Bettina submitted the following shots and captions from her hike yesterday. Thanks Bettina!
Red baneberry, berries
White baneberry, 'Doll's Eyes'
4 years ago
Geocaching is an outdoor treasure-hunting game in which the participants use a Global Positioning System (GPS) receiver or other navigational techniques to hide and seek containers (called "geocaches" or "caches") anywhere in the world. A typical cache is a small waterproof container (usually a tupperware or ammo box) containing a logbook and "treasure," usually toys or trinkets of little value.The idea of geocaching is simple enough. I have a good idea of how to do it. What I'd like help with is what to put in the caches. I mentor a young boy in New Jersey, and I know what he'd say: Bakugan cards! But New Jersy isn't Cazenovia. I don't know what young people around this particular area would most like to find in a geocache. So please, comment on this post with your ideas, or e-mail them to me. I'd like to start geocaching on the Link Trail soon.
Geocaches are currently placed in over 100 countries around the world and on all seven continents, including Antarctica. There are over 820,000 active geocaches in the world right now.
In clinical practice, skin exposure has been usually accidental in the woods or in the forest. In the home, caterpillars or cocoons or moths may get into sheets, pillows, etc. and irritate the skin even after prolonged periods of drying of the arthropod. In one area of Texas, according to Bishopp (8), schools had to close until the larva were under control. Katzenellenbogen (22), has described caterpillar dermatitis as an occupational disease in plantation workers. Ziprkowski, Hofshi and Tahori (23) report 600 cases of caterpillar dermatitis among 3000 soldiers encamped in a pine grove. Occasionally the irritant material may be even dustborne. The airborne factor is more important in the development of the irritation from the hairs of moths. "Yellow tail moth dermatitis" is well known among merchant marine personnel who use ports of Central and South America (24, 25, 26). Also well known among the troops in Korea is the papular dermatitis from the "Yellow Korean Moth".So, in summary: lots of live or caterpillars or their cocoons or even their remains can cause skin reactions of varying severity. The immediate reactions may be caused to a greater or lesser degree by the mechanical properties of the urticating hairs, but the more serious, and the more long-term, reactions are due to a toxin of unknown nature. So don't go nuzzling any caterpillars.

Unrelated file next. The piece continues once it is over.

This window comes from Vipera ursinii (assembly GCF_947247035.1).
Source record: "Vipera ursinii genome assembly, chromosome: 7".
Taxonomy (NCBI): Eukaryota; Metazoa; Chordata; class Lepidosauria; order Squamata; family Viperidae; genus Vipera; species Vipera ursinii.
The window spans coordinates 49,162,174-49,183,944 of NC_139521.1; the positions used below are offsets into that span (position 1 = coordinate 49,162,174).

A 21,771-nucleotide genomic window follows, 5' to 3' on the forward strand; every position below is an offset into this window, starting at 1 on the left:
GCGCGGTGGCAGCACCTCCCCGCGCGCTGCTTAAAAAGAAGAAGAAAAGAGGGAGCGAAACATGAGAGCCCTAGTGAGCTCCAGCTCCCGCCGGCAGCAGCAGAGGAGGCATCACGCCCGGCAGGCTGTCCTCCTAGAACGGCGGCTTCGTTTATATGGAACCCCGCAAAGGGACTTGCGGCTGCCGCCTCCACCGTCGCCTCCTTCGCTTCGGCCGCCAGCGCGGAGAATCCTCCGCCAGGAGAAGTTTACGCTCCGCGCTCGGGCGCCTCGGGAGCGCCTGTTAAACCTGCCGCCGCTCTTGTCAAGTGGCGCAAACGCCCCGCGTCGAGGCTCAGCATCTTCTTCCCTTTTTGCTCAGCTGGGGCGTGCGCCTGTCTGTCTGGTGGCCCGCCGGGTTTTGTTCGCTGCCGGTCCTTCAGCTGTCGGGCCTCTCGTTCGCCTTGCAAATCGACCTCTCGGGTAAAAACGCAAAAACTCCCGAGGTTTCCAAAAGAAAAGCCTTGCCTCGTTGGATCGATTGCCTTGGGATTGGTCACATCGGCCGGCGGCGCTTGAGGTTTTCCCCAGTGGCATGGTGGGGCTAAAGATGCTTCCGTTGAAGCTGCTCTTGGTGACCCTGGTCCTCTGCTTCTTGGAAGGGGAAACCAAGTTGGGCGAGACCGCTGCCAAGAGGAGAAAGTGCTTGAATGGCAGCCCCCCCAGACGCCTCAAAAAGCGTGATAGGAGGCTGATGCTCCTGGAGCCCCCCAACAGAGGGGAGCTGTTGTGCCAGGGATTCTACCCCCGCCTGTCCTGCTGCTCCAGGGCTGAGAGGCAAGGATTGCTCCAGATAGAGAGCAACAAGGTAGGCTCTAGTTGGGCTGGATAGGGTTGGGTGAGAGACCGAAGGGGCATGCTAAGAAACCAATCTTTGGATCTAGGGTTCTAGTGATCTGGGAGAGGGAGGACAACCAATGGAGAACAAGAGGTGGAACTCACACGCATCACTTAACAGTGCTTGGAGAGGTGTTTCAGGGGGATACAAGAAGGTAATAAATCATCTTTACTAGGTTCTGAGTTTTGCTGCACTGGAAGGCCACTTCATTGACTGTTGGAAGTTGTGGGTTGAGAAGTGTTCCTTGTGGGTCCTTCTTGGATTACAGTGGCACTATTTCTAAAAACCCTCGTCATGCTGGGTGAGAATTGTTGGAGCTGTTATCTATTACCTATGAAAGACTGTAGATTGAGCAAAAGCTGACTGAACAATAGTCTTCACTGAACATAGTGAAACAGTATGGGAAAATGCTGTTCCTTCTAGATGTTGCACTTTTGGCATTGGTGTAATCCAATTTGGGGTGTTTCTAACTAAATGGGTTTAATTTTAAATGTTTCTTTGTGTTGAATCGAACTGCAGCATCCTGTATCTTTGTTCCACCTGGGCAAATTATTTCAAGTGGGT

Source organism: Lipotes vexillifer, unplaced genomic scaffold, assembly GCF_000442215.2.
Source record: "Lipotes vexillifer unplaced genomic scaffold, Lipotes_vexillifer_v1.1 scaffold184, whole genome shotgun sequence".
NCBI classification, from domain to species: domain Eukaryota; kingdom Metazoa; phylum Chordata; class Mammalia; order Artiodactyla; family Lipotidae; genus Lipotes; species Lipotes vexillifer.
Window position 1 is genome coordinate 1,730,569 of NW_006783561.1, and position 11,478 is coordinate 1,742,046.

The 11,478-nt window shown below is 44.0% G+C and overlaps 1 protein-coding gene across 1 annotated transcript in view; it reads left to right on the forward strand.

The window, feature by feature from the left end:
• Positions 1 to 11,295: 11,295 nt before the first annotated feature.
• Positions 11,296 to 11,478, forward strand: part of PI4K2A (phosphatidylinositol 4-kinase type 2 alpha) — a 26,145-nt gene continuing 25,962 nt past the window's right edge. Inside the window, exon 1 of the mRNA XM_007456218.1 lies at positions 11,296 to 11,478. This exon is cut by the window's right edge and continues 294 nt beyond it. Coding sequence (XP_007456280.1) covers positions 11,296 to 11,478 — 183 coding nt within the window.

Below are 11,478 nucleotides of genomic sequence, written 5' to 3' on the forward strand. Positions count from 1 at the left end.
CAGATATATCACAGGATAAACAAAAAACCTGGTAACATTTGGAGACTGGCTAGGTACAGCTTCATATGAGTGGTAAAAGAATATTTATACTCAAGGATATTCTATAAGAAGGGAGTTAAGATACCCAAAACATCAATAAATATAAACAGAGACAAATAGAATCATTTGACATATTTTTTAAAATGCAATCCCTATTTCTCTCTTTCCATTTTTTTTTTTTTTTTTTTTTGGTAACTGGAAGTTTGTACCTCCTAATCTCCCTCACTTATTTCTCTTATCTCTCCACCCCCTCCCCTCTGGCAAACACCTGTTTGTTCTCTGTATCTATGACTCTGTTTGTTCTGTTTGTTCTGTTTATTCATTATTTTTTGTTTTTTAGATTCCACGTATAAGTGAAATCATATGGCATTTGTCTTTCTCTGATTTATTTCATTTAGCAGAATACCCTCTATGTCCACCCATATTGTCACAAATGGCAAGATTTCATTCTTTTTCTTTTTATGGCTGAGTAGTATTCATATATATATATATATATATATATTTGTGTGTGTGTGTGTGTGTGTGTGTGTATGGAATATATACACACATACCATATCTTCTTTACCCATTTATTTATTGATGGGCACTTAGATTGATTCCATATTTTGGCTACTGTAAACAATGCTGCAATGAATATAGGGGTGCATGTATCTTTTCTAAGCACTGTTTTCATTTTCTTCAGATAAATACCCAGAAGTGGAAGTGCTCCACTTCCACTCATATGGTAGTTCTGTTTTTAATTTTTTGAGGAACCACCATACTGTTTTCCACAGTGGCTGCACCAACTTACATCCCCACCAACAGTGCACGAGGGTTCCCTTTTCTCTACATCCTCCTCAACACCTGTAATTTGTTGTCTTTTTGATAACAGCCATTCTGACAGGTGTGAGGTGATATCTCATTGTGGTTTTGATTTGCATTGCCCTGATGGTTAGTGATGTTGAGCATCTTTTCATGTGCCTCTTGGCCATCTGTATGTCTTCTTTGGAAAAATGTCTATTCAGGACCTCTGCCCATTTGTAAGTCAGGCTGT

When setae were immersed in water, saline alcohol, etc., and dried out, although they were very brittle, the insertion of these into the skin did not produce any reactions. It was not possible on microscopic section to see a definite foreign body reaction around the inserted setae. Therefore,the seta itself produced no significant foreign body reactions. However, setae removed freshly from the caterpillar or left by the caterpillar were found to contain the irritant material. This is again additional proof for the basic idea that the setae, themselves, in spite of their barbed appearance serve merely as a tube to carry the irritant substance.
Although the caterpillar has been studied for some time, the exact nature of its irritant principle is still not known definitely. Its polypeptide nature is suspected; 5-hydroxytryptamine may be present. We, however, could not find this important material in our extracts. The poison glands of the caterpillar appear similar to the salivary glands of the other arthropods of dermatologic interest. The skin reactions vary according to the sensitivity of the individual. ...
Studies on the Habits of Spiders, Particularly Those of the Mating Period
by Montgomery, T. H., Jr.
Proceedings of the Academy of Natural Sciences of Philadelphia, Vol. 55 (1903), pp. 59- 149
Published by: Academy of Natural Sciences